First, go sign up for our new Pay What You Can course, the Emergency Turnaround Clinic. It’s Pay What You Can, for God’s sake. How bad can it be?

Every week, we get letters from readers about problems they can’t tell anyone else about.  We’re answering these in the IttyBiz Confessional column on Wednesdays.

Dear Naomi,

I’m scared.  I’ve been trying to build my freelancing business for about a year and a half now, and I’m intimidated by the competition.  They all seem to be larger than life and doing these amazing things, and when I look in my inbox, twitter and facebook all I see is products and events and such that are way bigger than anything I think I can ever do.

When it comes to the “awesome” factor that I keep hearing is so critical, I’m pretty boring.  I don’t have the money for flashy web design, and I don’t have the resources to be all over social media getting constant attention and promotion from other people in my niche.  I’m good at what I do but I’m not an exhibitionist at heart.  I just can’t seem to bring myself to do all the things everyone else is doing to get attention.

I’m not Gary V.  I’m not a rockstar.  I’m not famous, and I’m not a “brand.”  I’m just a graphic designer who does good work for good clients and I could sure use a lot more of them.  I just can’t put myself on stage and yell “look at me” like so many others do to get them, though. (Not that my stage is very big anyway, with my 153 Twitter followers!)

I keep hearing that I need to be awesome to get attention in my crowded market, and I’m scared I won’t be able to keep up.  I’m scared I’ll never be awesome.  What do I do?

* Edited to remove identifying details

Honey, I hear you.  These days you can’t move for “awesome.”  Every few years some catchword makes its way into the business lexicon, and people go off the deep end trying to play it out to the maximum expression.  First you had to be “transparent” on your blog.  Then you had to start “engaging the customer” on social media.  Now, it seems to be “awesome.”

(“Excited” seems to be back in vogue now, as well. I toyed around with the idea of creating a drinking game for every time I heard “I’m so excited” used to describe a new product or service on social media, but I realized that the there wasn’t enough gin in the world for that one.)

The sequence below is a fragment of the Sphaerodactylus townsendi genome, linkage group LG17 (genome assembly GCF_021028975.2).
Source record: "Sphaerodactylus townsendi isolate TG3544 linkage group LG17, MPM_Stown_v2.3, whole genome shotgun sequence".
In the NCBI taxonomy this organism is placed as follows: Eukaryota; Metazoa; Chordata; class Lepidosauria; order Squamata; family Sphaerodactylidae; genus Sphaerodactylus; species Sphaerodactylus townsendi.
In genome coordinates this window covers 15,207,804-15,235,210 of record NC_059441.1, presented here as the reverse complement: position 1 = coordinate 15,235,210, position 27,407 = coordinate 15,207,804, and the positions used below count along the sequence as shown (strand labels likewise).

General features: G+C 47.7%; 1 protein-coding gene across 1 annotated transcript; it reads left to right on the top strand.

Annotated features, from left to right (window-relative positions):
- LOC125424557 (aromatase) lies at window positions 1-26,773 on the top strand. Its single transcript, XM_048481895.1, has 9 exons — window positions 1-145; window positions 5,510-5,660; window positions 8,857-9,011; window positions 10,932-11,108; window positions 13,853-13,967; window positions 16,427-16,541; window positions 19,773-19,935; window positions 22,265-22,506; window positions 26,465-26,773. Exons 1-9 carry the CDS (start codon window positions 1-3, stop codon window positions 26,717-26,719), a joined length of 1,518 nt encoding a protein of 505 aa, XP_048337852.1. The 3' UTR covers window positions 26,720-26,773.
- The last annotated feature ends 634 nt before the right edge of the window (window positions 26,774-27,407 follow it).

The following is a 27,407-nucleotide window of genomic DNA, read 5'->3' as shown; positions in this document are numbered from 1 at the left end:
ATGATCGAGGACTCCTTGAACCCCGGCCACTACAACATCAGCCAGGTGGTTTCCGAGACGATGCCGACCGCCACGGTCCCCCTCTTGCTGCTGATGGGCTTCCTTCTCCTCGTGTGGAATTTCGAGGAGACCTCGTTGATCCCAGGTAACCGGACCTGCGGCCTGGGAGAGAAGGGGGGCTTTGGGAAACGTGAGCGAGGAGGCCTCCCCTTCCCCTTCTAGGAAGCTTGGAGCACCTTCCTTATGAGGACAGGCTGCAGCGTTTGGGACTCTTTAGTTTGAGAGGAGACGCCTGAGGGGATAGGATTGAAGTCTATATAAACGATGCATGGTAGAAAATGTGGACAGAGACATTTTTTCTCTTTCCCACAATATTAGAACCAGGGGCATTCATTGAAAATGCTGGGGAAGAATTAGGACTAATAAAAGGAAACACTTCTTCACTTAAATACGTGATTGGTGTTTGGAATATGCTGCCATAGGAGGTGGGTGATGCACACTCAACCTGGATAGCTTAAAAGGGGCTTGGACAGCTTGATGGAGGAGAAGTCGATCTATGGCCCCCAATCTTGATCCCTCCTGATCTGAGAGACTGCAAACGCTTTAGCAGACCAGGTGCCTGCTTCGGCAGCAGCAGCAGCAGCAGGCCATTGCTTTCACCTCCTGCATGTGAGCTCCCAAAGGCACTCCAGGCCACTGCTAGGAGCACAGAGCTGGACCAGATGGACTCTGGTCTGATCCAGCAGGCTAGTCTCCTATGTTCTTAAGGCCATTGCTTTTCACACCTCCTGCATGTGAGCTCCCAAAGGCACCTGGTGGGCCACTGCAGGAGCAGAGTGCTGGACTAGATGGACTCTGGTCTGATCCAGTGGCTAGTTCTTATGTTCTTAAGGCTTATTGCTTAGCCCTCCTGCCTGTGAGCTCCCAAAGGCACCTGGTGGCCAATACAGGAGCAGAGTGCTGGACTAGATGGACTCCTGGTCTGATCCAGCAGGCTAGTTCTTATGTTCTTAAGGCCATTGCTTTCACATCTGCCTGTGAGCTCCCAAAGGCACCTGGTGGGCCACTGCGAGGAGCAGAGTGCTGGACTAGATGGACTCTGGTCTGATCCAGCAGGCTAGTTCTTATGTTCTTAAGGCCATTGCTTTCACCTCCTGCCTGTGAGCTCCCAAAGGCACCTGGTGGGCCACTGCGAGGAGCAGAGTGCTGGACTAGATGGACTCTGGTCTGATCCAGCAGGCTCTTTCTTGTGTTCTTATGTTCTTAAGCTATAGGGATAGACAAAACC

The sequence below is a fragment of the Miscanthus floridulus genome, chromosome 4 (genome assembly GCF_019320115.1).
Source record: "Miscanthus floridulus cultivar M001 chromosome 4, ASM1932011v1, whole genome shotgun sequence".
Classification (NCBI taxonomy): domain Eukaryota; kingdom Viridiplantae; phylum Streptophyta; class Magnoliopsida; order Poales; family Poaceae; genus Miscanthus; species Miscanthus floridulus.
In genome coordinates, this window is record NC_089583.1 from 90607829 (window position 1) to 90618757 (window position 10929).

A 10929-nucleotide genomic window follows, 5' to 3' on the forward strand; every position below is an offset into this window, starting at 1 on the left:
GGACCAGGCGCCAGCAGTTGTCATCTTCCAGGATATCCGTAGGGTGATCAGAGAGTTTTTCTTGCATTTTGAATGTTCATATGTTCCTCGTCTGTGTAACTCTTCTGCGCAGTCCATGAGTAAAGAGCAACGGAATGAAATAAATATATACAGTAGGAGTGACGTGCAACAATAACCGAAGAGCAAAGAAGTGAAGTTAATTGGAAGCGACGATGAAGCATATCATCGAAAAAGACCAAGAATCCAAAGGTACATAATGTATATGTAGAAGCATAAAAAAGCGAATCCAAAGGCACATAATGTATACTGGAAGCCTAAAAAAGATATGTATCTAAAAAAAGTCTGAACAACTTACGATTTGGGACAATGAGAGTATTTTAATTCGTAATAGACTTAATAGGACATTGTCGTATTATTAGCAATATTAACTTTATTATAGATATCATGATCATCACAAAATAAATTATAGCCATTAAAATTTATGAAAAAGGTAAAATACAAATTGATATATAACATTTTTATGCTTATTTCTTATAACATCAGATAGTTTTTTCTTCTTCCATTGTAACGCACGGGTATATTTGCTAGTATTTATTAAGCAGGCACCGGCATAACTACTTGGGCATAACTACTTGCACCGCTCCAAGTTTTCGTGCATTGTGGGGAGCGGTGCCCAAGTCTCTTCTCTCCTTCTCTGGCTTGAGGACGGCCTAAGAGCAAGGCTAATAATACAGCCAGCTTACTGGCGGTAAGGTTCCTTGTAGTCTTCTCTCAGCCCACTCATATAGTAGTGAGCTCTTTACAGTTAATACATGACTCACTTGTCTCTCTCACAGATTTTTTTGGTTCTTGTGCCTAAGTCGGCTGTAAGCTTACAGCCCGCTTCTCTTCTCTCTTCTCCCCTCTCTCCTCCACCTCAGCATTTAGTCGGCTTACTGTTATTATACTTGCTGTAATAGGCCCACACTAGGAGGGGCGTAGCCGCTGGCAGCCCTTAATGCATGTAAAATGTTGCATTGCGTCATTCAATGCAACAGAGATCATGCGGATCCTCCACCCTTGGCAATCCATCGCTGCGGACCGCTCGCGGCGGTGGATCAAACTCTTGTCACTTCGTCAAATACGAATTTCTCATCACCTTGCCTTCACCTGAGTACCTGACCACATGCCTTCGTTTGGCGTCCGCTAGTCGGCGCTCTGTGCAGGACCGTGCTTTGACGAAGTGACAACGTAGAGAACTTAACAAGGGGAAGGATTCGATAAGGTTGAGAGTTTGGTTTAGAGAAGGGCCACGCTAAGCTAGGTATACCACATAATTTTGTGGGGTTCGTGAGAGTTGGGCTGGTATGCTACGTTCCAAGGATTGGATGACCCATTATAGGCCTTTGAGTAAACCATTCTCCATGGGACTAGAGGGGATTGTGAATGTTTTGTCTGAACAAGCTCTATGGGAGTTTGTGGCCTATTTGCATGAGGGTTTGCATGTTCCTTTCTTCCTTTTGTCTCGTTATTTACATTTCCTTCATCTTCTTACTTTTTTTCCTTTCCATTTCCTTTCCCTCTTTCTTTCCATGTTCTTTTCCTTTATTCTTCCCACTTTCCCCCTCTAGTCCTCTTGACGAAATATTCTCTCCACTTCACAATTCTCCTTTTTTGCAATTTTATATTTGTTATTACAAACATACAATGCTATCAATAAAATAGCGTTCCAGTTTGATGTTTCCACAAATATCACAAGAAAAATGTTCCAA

But back to you.  When you don’t feel awesome in an awesome world, the future can seem kind of scary.  Let’s talk about making that scary go away and getting some more clients in the door.

First of all, “awesome” is not the primary thing paying customers look for, period.

Think like a client. We’ll call him Julian.

Julian has a problem.  He wants something to be done for him, say, his books.  Julian is looking for an accountant.  So he does a quick search for “accountants in Des Moines” and comes up with 56 different accountants.

He starts looking at a few of their websites (and quite frankly, they’re a little bit boring), but he sees the words he needs on one of them: “10 years experience” and “we’ll come to you”.

Julian calls up the accountant, likes what he hears, and hires her.  A check for $1,000 is sent off.  Julian is happy.  The CPA is happy.  End of story.

Jennifer also has a problem.  She wants an accountant, but she only wants “the best.”  She wants an accountant that’s cool. She lives across town from Julian, so when she does the same search for accountants, she sees the same results – but she’s looking for a rockstar accountant to impress her friends with (because Jennifer always hires “the best.”).

She looks for the flashiest website she can find, which naturally, features an accounting firm with all of the “awesome” you can eat.  This firm hosts CPA conferences and events, has won 20 awards and has personally sent a manned space mission to the moon (and written the whole damned thing off, to boot).  Their CEO has a best-selling book, “By The Numbers,” and has been featured on Oprah at least once a year.  This is the rockstar accountant to end all rockstar accountants. Who knew Des Moines was so hip?